In another embodiment, the reinforced magnesium composite further includes quantum dots having a size in the range of 1-50 nm, preferably 1-20 nm, more preferably 2-10 nm. The quantum dots may be core-type quantum dots, core-shell quantum dots, and/or alloyed quantum dots. Exemplary quantum dots may include, but are not limited to PbS core-type quantum dots, CdSe/ZnS core-shell type quantum dots, CdSeS/ZnS alloyed quantum dots, CdTe core-type quantum dots, InP/ZnS quantum dots, PbSe core-type quantum dots, and chalcogenides (i.e. selenides or sulfides) of metals (e.g. CdSe or ZnSe).

In one embodiment, the reinforced magnesium composite comprises elemental nickel particles of less than 0.08, preferably less than 0.05, more preferably less than 0.02, even more preferably about 0.015 by volume relative to the total volume of the reinforced magnesium composite. In one embodiment, the reinforced magnesium composite comprises titanium oxide particles of less than 0.02, preferably less than 0.01, more preferably less than 0.005, even more preferably about 0.0033 by volume relative to the total volume of the reinforced magnesium composite. In one embodiment, the reinforced magnesium composite further comprises the at least one ceramic nanoparticle of less than 0.02, preferably less than 0.01, more preferably less than 0.005, even more preferably about 0.0033 by volume relative to the total volume of the reinforced magnesium composite.

The reinforced magnesium composite may be coated with a lubricant such as colloidal graphite, glass powders, silica particles, silicon adhesive, or a combination thereof, before being extruded. However, a composition of a coated reinforced magnesium composite is substantially similar to that of the reinforced magnesium composite. The lubricant present on the surface of the reinforced magnesium composite may partially, or completely be removed after the reinforced magnesium composite is extruded or wrought.

In one embodiment, the reinforced magnesium composite has a tensile-to-yield strength ratio at least four times, preferably at least five times larger than a tensile-to-yield strength ratio of magnesium. Tensile-to-yield strength ratio as used herein refers to a ratio of ultimate tensile strength (i.e. a maximum stress a material can withstand) of a material to its yield strength (i.e. a stress beyond which a material begins to deform plastically). In one embodiment, the reinforced magnesium composite has an ultimate tensile strength at least 20%, preferably at least 25%, more preferably at least 30% higher than an ultimate tensile strength of magnesium. The ultimate tensile strength of the reinforced magnesium composite may be in the range of 200-300 MPa, preferably 220-260 MPa, more preferably about 250 MPa, whereas the ultimate tensile strength of magnesium may be in the range of 200-220 MPa, preferably 200-210 MPa, more preferably about 200 MPa.

In one embodiment, the reinforced magnesium composite has a hardness at least 25%, preferably 30%, more preferably 35% higher than a hardness of magnesium. Hardness is a measure of a resistance of a solid matter to a permanent deformation when a compressive force is applied. The hardness of the reinforced magnesium composite may be in the range of 50-70, preferably 50-65, more preferably 55-65, whereas the hardness of magnesium may be in the range of 45-50, preferably 45-50.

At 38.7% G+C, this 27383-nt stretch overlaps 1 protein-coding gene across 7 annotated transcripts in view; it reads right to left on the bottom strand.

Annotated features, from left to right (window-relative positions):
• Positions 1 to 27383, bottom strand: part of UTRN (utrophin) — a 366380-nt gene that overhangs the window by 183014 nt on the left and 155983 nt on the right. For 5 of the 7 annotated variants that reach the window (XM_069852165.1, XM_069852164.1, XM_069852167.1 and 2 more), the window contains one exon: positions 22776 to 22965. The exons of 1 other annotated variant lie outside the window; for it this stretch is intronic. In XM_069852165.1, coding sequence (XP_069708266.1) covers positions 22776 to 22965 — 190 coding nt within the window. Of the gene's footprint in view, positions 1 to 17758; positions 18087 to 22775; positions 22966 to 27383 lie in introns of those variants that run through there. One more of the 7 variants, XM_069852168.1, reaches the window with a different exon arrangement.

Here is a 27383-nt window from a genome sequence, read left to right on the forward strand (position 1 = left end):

In one embodiment, the reinforced magnesium composite has a failure strain (i.e. a strain of a material at the point of rupture) at least 10%, preferably at least 15%, more preferably at least 20% higher than a failure strain of magnesium. The failure strain of the reinforced magnesium composite may be in the range of 7-20%, preferably 8-12%, more preferably about 12%, whereas the failure strain of magnesium may be in the range of 5-10%, preferably 7-10%.

In one embodiment, the reinforced magnesium composite has a Young's modulus of about the same as the Young's modulus of magnesium.

In one embodiment, an average grain size in the reinforced magnesium composite is at least two times, preferably at least three times smaller than an average grain size of magnesium. The average grain size in the reinforced magnesium composite may be in the range of 1-5 μm, preferably 1-3 μm, more preferably about 2 μm, whereas the average grain size in the magnesium may be in the range of 5-20 μm, preferably 5-15 μm, more preferably about 10 μm.

In one embodiment, a porosity of the reinforced magnesium composite is less than three times, preferably less than two times larger than a porosity of magnesium. The porosity of the reinforced magnesium composite may be in the range of 0.5-1.5%, preferably 0.5-1%, more preferably about 0.8%, whereas the porosity of the magnesium may be in the range of 0.1-0.3%, preferably 0.15-0.25%, more preferably about 0.2%.

In one embodiment, the reinforced magnesium composite has a density of about the same as the density of the magnesium. The density of the reinforced magnesium composite may be in the range of 1.8-2 g/cm3, preferably 1.8-1.9 g/cm3, more preferably about 1.85 g/cm3, whereas the density of the magnesium may be in the range of 1.7-1.8 g/cm3, preferably 1.73-1.76 g/cm3, more preferably about 1.74 g/cm3.

The reinforced magnesium composite may be used in various applications such as car manufacturing, aerospace, electronics, food, pharmaceutical, medical and sport goods.

The examples below are intended to further illustrate protocols for producing a reinforced magnesium composite, and characterizing material properties thereof, and are not intended to limit the scope of the claims.

EXAMPLE 1

Commercially pure magnesium powder (provided by Merck KGaA, Germany) with an average size of less than 0.1 mm and a purity of at least 97.5% were used. In addition, elemental nickel particles (provided by Merck KGaA, Germany) with an average particle size of 10 mm and a purity of at least 99% were used as the reinforcement phase. Purity of each of the particles has been specified by the manufacturer.